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Dreams Of A Middle-Aged Grandfather

June 23, 2021


I have ten grandchildren. Someone pointed out a while ago that my signature block at the end of each post is very poorly written for a writer.

. . .He lives in Pleasant Grove, UT with his lovely wife, thirteen children and grandchildren. . .

I was never a fan of the Oxford comma. In this sentence I’ve not used it deliberately. If you are unfamiliar with the Oxford comma controversy, I don’t blame you. It’s one of those arguments that the people involved are passionate about and people not involved don’t understand what the big deal is.

The Oxford comma is that second comma just before the word “and” when you are listing three items.

We bought apples, oranges, and grapes.

The comma after “oranges” is an Oxford comma. I could write that sentence in the following way without the Oxford comma.

We bought apples, oranges and grapes.

That’s it. That’s the difference between an Oxford comma and not using an Oxford comma. Who cares, right? Well, Khrushchev and Kennedy care. One of the most famous examples in favor of the Oxford comma is the following sentence.

We invited the strippers, Khrushchev, and Kennedy.
We invited the strippers, Khrushchev and Kennedy.

The first sentence describes a very awkward diplomatic conference. The second sentence describes the former leaders of the world’s taking up a new profession. A comma makes the difference between an international scandal and. . .well, two of the ugliest exotic dancers ever.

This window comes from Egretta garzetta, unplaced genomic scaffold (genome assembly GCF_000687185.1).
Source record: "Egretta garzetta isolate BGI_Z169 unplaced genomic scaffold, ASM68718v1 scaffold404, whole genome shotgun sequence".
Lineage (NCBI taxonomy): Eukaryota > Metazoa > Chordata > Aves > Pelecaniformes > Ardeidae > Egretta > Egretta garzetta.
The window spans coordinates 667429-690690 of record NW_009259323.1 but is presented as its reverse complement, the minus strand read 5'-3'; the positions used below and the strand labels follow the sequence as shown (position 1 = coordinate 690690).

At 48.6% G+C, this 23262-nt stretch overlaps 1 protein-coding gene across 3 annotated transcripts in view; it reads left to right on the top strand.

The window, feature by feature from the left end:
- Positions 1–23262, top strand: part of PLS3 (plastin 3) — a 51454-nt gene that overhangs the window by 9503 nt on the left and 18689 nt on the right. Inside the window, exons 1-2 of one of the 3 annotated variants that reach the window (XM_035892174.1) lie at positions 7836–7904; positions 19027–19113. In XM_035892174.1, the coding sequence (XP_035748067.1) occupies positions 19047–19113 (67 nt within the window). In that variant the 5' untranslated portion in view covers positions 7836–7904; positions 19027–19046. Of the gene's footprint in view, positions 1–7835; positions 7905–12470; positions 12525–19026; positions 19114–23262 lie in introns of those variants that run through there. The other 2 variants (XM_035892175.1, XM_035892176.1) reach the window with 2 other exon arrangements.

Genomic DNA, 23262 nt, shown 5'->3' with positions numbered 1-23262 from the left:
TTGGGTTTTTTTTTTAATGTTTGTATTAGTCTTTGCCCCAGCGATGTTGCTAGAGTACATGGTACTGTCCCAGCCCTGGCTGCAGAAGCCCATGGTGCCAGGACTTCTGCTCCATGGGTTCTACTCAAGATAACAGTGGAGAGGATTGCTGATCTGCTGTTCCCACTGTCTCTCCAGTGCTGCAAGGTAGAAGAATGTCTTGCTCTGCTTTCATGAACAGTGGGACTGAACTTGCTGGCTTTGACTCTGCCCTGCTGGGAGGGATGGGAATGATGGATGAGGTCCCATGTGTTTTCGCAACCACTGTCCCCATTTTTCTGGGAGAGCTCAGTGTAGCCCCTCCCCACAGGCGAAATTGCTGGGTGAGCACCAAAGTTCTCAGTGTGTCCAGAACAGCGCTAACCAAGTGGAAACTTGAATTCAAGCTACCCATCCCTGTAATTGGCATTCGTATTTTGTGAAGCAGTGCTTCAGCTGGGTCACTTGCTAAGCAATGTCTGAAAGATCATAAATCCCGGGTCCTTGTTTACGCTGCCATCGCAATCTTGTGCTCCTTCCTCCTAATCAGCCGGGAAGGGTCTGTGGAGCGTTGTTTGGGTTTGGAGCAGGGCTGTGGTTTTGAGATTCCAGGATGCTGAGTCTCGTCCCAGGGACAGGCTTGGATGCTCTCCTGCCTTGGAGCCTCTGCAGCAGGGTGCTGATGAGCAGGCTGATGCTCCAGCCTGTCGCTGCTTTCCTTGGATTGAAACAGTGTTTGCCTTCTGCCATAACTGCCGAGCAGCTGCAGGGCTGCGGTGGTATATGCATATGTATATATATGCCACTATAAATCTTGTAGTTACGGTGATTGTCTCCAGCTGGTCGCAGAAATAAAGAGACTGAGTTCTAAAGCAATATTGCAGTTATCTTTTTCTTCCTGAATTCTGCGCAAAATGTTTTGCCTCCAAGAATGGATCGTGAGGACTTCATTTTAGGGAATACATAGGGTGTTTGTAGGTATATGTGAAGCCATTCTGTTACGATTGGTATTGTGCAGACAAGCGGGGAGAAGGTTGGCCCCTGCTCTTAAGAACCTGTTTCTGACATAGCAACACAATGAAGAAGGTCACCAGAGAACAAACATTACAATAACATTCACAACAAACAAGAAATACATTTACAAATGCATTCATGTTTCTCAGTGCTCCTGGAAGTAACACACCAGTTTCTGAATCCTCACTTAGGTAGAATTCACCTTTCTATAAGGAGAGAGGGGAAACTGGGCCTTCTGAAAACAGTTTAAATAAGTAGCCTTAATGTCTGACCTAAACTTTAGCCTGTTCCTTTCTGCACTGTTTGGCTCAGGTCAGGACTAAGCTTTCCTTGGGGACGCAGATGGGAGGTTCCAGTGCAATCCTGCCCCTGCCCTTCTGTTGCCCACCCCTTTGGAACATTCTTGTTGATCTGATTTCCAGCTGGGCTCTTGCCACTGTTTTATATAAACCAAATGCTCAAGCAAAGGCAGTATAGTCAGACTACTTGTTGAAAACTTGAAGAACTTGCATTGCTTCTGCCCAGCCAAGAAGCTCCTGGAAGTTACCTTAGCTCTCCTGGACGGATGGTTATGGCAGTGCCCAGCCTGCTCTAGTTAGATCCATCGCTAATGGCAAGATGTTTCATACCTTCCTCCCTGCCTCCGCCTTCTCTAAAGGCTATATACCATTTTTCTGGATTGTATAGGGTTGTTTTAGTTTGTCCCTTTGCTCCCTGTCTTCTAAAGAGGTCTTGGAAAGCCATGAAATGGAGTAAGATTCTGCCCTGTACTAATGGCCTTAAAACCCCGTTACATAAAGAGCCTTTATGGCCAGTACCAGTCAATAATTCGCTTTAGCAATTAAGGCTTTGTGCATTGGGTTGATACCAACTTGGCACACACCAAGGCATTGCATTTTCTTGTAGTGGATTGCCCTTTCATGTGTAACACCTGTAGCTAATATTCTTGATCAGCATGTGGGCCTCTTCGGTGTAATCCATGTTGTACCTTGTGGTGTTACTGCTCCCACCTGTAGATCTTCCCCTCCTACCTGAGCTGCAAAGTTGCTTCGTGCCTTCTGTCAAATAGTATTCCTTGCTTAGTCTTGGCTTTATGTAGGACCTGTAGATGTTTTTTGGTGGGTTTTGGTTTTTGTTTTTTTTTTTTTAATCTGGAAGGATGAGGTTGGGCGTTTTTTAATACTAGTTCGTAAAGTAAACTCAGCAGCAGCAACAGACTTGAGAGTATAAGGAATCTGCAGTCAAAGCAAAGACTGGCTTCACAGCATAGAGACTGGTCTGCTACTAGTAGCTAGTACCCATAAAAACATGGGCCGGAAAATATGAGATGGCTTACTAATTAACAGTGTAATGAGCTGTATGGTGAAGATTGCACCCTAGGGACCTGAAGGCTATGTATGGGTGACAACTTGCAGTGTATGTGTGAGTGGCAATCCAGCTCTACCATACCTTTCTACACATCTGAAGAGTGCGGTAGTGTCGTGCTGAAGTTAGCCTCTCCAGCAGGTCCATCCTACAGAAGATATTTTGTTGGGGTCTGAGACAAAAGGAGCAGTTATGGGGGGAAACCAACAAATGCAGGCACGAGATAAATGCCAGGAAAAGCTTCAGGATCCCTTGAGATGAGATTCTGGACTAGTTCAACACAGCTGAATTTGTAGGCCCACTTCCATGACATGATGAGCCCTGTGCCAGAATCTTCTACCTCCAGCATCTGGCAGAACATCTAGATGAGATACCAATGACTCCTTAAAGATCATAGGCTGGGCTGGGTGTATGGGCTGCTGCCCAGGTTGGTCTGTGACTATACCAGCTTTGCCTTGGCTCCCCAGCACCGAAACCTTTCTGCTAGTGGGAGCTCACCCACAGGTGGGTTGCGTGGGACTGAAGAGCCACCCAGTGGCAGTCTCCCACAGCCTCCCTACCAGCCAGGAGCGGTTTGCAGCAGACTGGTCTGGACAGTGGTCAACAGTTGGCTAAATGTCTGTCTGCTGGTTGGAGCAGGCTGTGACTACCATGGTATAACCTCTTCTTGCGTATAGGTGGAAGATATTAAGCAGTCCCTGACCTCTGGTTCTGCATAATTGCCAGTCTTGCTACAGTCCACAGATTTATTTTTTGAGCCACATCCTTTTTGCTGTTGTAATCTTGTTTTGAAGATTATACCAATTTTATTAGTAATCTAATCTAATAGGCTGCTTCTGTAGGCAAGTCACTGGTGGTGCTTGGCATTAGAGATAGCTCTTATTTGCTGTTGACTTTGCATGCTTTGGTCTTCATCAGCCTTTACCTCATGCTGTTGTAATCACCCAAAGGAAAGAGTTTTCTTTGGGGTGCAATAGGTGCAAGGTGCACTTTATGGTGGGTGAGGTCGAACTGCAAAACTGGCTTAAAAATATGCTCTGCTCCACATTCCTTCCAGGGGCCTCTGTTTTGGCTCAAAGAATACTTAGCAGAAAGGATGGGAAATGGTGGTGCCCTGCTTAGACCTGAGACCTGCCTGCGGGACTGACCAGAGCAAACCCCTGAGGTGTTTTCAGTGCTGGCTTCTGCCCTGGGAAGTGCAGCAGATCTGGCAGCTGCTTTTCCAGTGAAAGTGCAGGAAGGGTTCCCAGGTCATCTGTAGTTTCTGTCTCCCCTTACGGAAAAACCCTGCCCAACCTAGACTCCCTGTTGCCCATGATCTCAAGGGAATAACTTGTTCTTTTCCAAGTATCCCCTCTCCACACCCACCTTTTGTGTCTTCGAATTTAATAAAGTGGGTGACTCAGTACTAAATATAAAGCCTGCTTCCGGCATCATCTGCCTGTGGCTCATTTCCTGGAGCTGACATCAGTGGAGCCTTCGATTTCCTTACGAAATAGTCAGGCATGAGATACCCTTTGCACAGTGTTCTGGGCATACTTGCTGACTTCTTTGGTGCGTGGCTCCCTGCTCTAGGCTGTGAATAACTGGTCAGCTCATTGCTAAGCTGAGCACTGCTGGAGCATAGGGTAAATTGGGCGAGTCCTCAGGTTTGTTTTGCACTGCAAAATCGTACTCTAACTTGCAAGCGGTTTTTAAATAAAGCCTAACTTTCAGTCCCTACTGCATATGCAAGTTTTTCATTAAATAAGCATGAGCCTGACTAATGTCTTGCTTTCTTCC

I don’t have a really good reason for not using the Oxford comma. I tend to think of it as an e.e. cummings, “don’t capitalize your name” or a Hemingway, “Never use a word that will force readers to the dictionary” thing. Anyway, I’m firmly in the camp of “No Oxford comma.”

And that brings me back to my signature block. The lack of the Oxford comma, like the unfortunate example with a former president and chairman, introduces some ambiguity. Reading through it, do I have 13 children and an unnumbered amount of grandchildren? Or do I have a total of 13 children and grandchildren combined?

I have ten grandchildren. I have 13 children. Why the ambiguity? Why not reword the sentence to make it clearer?

You are allowed to break the rules if you first understand the rules.

Like everything, there are rules in writing. And one of the first rules is to be clear. If a reader doesn’t understand a passage, it’s the author’s fault, not the reader. I know that. I’ve taught that to people.

And I intentionally broke that rule. I broke it because my kids and grandkids have their own stories to tell. I try to keep them out of my stories as much as possible.

But, today I just wanted to brag on my grandkids a little: all ten of them. There are four boys and six girls. The oldest is seven. The youngest is just starting to crawl. They are white, black and Latino.

Was that last sentence somewhat ambiguous?

Wonder how that happened?

Stay safe

Rodney M Bliss is an author, columnist and IT Consultant. His blog updates every weekday. He lives in Pleasant Grove, UT with his lovely wife, thirteen children and grandchildren.

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(c) 2021 Rodney M Bliss, all rights reserved

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